new, DESTROY and bless... 
Author Message
 new, DESTROY and bless...

I don't quite understand why the following does not print "gone...\n"?

package CLASS;

sub new {print "new!\n";}
sub DESTROY {print "gone...\n"; }

package main;
$instance = new CLASS;
undef $instance;

This can be done (as in the tests) with

sub new {print "new!\n"; my($x) = 'whatever'; bless (\$x); }

but could anybody explain why this is needed?
--

The joy of engineering is to find a straight line on a double
logarithmic diagram.



Fri, 14 Mar 1997 02:33:22 GMT  
 new, DESTROY and bless...

Quote:

>I don't quite understand why the following does not print "gone...\n"?

Ah progess, I am starting to understand perl5 :-)
You forgot to return a blessed object, so you do not actually
have a handle back into CLASS.  Try modifying the one line as
below.  PLEASE someone tell me I've got it right :-)

Quote:
>package CLASS;

>sub new {print "new!\n";}

sub new {print "new!\n"; bless {};}           #  <== blessed be ourself

Quote:
>sub DESTROY {print "gone...\n"; }

>package main;
>$instance = new CLASS;
>undef $instance;

Pax,
Joel
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Fri, 14 Mar 1997 18:29:14 GMT  
 new, DESTROY and bless...

Quote:

>I don't quite understand why the following does not print "gone...\n"?

>package CLASS;

>sub new {print "new!\n";}
>sub DESTROY {print "gone...\n"; }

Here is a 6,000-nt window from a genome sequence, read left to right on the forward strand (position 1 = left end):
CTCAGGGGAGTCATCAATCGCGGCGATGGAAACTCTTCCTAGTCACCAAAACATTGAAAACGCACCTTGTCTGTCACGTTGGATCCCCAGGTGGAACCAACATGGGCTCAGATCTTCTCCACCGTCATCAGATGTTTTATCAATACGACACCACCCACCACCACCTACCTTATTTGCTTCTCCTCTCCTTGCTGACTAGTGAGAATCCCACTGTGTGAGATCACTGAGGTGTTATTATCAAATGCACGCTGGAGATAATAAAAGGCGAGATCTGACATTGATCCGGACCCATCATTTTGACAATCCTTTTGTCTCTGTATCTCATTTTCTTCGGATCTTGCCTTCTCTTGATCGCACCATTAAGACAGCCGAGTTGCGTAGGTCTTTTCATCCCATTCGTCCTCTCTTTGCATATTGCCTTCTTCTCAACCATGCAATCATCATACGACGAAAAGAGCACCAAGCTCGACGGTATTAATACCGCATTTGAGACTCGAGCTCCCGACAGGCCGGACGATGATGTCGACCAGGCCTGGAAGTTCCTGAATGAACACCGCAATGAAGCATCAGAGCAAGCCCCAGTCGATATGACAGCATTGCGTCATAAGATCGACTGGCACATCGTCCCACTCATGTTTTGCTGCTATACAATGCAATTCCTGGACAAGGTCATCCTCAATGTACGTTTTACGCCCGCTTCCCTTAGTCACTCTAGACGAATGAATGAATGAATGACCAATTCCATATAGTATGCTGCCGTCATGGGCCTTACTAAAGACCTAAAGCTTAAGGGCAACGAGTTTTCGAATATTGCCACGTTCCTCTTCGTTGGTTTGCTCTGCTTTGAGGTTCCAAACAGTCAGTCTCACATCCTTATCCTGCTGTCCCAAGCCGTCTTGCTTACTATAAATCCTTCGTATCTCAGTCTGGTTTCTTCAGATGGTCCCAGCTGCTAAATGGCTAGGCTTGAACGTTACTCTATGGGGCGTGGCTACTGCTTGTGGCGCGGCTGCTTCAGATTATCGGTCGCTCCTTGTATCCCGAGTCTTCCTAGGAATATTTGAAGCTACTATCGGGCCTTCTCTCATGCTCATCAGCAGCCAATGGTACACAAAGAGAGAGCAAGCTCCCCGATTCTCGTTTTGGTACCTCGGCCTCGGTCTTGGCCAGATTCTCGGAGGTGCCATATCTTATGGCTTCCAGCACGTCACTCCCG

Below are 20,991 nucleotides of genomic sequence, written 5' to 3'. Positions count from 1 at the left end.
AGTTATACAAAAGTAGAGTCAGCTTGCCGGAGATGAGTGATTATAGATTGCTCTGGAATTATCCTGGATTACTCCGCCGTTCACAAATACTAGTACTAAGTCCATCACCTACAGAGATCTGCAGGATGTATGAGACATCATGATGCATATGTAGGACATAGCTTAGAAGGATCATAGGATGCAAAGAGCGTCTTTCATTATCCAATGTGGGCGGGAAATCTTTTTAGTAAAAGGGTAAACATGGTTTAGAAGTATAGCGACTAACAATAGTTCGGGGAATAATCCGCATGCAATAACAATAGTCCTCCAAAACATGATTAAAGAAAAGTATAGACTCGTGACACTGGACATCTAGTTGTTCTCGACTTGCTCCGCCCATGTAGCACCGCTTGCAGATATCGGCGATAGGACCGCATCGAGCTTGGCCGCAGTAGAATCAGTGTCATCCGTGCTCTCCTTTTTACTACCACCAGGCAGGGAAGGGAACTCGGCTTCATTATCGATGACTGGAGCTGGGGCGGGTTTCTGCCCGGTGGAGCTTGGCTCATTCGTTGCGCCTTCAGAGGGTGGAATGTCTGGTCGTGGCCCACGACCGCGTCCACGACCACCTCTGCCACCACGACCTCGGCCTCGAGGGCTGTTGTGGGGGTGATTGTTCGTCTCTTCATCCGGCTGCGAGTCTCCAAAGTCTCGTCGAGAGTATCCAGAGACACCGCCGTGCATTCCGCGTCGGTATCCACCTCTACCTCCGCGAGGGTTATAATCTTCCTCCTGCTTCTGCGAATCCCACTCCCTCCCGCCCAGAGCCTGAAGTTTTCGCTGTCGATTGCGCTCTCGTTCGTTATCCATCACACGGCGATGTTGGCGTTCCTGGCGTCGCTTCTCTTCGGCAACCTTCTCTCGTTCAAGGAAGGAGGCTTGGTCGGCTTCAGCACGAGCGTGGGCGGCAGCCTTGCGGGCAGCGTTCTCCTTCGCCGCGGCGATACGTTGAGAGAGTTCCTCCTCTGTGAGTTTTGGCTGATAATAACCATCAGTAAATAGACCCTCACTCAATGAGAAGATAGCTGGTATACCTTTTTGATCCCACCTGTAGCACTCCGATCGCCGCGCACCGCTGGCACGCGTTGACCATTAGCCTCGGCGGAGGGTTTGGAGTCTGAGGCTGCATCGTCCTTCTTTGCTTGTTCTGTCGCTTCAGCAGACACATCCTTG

>package main;
>$instance = new CLASS;
>undef $instance;

>This can be done (as in the tests) with

>sub new {print "new!\n"; my($x) = 'whatever'; bless (\$x); }

>but could anybody explain why this is needed?

It's because there's absolutely nothing special about the subroutine
name "new" at all. You have simply declared a subroutine &CLASS::new
which prints a message and returns the value 1 (print returns value
true in this scalar context). Your line
    $instance = new CLASS;
is exaclty equivalent to
    $instance = &Class::new();
in this case (since there's no need to inherit). The thing which
usually sets subroutines called "new" apart from other subroutines
is the fact that they create a reference to something and *bless* it.
It is that fact, and that alone, that makes an Perl5 object that can
have method calls invoked on it and is eligible for things like the
DESTROY destructor. It is purely convention that most constructors
are called "new". Examples of some other (conventional) constructors
are the TIESCALAR, TIEARRAY and TIEHASH methods.

--Malcolm

--

Oxford University Computing Services
"Widget. It's got a widget. A lovely widget. A widget it has got." --Jack Dee



Sun, 16 Mar 1997 05:28:19 GMT  
 
 [ 3 post ] 

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